Systems at present are set up to meet the needs of children with less complex needs, (and service provision for many of them is far from perfect), not those with the very most complex and demanding needs.  For example, a child with cerebral palsy who can attend school each day receives regular physio, occupational therapy and speech and language therapy.  The same child who is regularly in hospital does not, despite the therapists being based at the hospital.  Since our move Adam's educational input has greatly improved and he now does get a daily teaching session while in hospital,  but we know from bitter experience that there are parts of the UK, where irrespective of a child's educational potential this does not 
happen. The local children's hospice where children with complex needs go for respite, can not provide one to one support overnight, so those who need one to one overnight care, i.e. the children where respite is most greatly needed, can not use it.

As a mum you hear a lot of talk about "joined up services", but the reality, even in parts of the country with "good" provision is often very different.  The NHS still operates in its silos, managers still sit around tables debating as to which budget funds should come, all arguing that it should be any fund but their own.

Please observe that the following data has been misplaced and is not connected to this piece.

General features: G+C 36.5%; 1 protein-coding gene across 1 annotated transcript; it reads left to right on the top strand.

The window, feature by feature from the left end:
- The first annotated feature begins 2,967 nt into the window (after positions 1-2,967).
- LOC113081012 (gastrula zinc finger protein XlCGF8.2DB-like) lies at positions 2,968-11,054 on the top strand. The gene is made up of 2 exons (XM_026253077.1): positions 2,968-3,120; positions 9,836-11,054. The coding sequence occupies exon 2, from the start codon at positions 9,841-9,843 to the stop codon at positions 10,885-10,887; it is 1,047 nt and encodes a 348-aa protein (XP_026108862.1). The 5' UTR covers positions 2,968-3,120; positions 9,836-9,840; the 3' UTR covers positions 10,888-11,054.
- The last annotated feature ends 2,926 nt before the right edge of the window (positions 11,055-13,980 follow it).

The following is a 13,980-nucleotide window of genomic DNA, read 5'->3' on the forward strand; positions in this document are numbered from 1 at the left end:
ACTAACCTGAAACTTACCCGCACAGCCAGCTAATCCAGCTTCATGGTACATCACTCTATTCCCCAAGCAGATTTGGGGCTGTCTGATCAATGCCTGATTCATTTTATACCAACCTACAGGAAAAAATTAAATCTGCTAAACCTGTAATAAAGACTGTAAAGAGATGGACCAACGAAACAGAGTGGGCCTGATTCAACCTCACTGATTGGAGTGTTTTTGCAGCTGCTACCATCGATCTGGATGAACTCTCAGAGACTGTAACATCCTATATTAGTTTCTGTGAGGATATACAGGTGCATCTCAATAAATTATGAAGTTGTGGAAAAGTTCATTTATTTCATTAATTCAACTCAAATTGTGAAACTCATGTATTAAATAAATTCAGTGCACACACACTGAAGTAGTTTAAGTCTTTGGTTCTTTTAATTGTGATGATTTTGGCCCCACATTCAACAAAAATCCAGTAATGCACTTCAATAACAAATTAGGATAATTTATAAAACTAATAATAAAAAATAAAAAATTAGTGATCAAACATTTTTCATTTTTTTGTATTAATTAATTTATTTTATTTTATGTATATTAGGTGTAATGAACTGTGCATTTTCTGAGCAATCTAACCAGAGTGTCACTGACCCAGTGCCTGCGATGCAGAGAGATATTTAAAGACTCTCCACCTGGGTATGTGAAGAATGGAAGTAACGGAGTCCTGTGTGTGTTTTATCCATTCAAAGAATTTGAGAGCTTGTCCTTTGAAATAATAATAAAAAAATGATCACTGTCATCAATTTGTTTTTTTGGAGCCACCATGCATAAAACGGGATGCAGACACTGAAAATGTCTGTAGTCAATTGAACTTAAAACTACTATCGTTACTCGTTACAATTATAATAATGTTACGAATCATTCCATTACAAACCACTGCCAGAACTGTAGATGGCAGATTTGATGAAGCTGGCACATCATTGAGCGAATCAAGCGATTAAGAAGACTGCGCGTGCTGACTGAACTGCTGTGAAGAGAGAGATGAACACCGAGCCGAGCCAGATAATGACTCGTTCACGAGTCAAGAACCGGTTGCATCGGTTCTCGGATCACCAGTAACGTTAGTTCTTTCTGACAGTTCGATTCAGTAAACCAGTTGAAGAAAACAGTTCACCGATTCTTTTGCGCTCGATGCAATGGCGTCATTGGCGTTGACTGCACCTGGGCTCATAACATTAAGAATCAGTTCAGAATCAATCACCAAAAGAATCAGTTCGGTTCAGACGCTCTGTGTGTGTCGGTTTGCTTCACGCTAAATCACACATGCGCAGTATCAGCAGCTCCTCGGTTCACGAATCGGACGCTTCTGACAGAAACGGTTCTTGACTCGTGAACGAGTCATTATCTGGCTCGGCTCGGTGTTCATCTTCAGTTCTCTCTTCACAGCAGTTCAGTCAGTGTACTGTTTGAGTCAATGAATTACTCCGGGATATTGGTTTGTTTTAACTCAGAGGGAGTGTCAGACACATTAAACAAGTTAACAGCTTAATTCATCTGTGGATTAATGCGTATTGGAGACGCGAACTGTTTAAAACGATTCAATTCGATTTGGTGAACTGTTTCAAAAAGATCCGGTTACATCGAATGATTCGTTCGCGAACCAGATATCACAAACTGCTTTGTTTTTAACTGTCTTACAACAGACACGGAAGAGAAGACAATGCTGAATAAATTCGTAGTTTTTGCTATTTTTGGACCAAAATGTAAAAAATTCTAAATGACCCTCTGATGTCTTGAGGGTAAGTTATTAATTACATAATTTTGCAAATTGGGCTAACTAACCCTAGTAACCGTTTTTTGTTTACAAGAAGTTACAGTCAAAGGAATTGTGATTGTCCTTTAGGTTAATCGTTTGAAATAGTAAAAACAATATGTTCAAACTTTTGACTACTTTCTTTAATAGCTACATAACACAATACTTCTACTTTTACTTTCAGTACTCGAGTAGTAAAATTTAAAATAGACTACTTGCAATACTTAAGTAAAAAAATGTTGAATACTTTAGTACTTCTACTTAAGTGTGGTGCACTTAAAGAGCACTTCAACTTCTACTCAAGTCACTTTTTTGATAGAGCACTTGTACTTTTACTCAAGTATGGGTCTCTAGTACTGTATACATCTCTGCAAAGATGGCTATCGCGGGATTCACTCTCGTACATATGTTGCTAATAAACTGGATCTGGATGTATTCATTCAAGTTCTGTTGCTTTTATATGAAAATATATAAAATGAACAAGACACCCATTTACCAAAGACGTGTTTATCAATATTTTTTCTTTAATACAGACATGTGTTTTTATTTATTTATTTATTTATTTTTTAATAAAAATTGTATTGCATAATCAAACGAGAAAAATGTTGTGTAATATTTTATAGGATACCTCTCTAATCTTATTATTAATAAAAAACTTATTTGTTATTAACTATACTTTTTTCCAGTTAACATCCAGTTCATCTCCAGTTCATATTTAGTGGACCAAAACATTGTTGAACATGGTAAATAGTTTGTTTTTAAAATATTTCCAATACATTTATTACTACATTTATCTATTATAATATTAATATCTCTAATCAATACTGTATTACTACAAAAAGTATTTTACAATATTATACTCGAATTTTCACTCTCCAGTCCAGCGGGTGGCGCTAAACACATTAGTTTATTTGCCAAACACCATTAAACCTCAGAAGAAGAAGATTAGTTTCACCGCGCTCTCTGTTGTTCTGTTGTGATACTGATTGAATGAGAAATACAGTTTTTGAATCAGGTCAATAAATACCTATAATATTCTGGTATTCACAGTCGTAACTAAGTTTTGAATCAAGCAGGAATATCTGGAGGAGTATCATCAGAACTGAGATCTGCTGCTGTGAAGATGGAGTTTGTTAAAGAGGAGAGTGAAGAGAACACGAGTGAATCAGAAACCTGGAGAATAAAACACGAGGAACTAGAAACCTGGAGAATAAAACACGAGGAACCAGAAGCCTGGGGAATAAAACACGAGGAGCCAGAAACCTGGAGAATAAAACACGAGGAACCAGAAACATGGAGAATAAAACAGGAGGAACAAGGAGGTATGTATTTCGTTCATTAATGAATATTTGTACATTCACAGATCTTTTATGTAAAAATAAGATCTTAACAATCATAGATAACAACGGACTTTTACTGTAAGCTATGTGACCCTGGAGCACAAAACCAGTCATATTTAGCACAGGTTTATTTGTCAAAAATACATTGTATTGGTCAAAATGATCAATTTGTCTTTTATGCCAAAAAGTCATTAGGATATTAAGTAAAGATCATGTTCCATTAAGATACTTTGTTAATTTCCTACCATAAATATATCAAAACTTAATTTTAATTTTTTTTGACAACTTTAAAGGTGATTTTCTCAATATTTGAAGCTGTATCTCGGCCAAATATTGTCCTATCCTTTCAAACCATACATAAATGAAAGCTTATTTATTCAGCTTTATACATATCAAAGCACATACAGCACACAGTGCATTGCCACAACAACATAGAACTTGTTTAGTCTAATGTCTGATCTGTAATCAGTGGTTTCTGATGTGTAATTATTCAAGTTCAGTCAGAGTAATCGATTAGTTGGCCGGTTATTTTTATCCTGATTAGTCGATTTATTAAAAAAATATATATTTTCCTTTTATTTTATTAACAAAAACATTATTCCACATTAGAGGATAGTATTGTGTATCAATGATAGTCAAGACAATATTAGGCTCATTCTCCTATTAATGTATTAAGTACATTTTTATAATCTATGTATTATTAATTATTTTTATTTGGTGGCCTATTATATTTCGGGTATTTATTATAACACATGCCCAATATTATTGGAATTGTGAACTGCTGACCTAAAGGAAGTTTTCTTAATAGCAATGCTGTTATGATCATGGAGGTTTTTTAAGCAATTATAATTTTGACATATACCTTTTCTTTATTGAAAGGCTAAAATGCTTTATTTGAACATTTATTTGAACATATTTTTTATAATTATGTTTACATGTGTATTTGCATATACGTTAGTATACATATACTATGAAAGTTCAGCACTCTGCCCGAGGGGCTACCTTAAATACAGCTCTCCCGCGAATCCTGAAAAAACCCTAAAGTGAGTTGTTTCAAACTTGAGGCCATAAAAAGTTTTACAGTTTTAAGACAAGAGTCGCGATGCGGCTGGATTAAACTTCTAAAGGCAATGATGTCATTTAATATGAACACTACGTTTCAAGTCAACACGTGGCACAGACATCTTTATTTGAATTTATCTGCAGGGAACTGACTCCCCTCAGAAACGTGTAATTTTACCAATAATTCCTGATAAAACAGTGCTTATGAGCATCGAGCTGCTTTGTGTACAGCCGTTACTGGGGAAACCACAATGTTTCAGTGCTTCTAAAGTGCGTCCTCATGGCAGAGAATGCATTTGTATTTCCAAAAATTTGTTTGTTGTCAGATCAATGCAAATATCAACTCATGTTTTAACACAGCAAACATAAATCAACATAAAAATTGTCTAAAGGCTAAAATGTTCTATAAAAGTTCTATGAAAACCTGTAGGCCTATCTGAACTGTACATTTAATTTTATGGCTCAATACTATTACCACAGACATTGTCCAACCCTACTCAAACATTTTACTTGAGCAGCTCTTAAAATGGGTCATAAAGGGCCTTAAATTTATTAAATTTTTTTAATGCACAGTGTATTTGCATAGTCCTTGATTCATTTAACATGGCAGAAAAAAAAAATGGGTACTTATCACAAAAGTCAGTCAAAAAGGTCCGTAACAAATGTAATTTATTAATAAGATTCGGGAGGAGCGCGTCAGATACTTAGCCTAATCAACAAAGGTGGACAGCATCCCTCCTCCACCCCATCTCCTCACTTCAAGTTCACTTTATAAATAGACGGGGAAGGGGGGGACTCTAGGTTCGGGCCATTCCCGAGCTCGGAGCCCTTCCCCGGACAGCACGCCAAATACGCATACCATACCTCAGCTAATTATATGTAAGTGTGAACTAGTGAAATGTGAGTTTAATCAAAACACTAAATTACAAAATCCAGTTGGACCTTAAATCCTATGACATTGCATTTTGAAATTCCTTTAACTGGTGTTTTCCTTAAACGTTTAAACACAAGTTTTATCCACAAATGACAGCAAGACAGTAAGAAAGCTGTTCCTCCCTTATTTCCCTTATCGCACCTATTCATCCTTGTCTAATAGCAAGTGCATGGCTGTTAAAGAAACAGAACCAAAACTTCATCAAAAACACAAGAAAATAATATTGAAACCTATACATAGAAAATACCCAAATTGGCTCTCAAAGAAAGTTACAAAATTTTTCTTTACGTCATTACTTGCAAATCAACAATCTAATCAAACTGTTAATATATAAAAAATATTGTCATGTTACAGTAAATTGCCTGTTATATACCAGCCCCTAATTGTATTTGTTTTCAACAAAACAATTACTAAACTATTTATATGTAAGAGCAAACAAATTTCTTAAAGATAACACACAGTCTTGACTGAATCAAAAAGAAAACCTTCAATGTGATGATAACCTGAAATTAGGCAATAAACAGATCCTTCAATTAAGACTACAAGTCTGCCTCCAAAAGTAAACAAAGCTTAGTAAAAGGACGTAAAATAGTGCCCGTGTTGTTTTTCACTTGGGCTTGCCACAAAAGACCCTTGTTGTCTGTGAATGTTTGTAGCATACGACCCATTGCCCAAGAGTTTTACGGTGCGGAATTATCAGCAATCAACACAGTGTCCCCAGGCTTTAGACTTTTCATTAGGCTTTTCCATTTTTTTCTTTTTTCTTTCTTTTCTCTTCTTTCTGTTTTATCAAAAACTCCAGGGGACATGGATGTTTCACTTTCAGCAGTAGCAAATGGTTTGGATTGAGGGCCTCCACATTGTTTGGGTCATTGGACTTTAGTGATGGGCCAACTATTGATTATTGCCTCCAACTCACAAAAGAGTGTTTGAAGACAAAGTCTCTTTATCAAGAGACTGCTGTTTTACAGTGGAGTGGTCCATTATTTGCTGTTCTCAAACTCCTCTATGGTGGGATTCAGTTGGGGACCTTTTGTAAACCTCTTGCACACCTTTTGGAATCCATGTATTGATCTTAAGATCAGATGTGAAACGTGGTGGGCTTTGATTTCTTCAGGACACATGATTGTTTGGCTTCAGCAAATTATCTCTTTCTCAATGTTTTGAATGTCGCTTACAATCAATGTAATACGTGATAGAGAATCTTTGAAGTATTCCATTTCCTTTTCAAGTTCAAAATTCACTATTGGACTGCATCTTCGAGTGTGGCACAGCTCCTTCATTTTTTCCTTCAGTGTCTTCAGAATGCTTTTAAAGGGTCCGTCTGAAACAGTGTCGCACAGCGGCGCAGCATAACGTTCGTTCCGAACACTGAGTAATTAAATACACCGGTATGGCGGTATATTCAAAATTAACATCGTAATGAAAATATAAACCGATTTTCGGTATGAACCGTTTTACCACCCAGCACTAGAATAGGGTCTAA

Even the exciting "Make A Wish" type treats arranged for sick children tend not to be granted to children with very complex health problems.    For children unlucky enough to have hospital acquired infections (thankfully the wonderful doctors now treating Adam have got rid of the HAI he previously had for a good (or perhaps that should be bad) 10 years elsewhere), even visitors are limited in some hospitals.  This can mean the children most in need of a visit by Clown Doctors, local sports stars or entertainers are the very ones not to get one!  Ironically, Adam was made a honorary Clown Doctor, Dr Saturn, when we lived up north, but he was not allowed a Clown Doctor visit, when he was in hospital!  To illustrate how daft things are, he was allowed to see the Clown Doctors out of the hospital, despite still having the same infections.  He was also not permitted to use the playroom when he was an in-patient, but was often asked to wait in the same playroom, with the same HAIs, if he attended as an out-patient.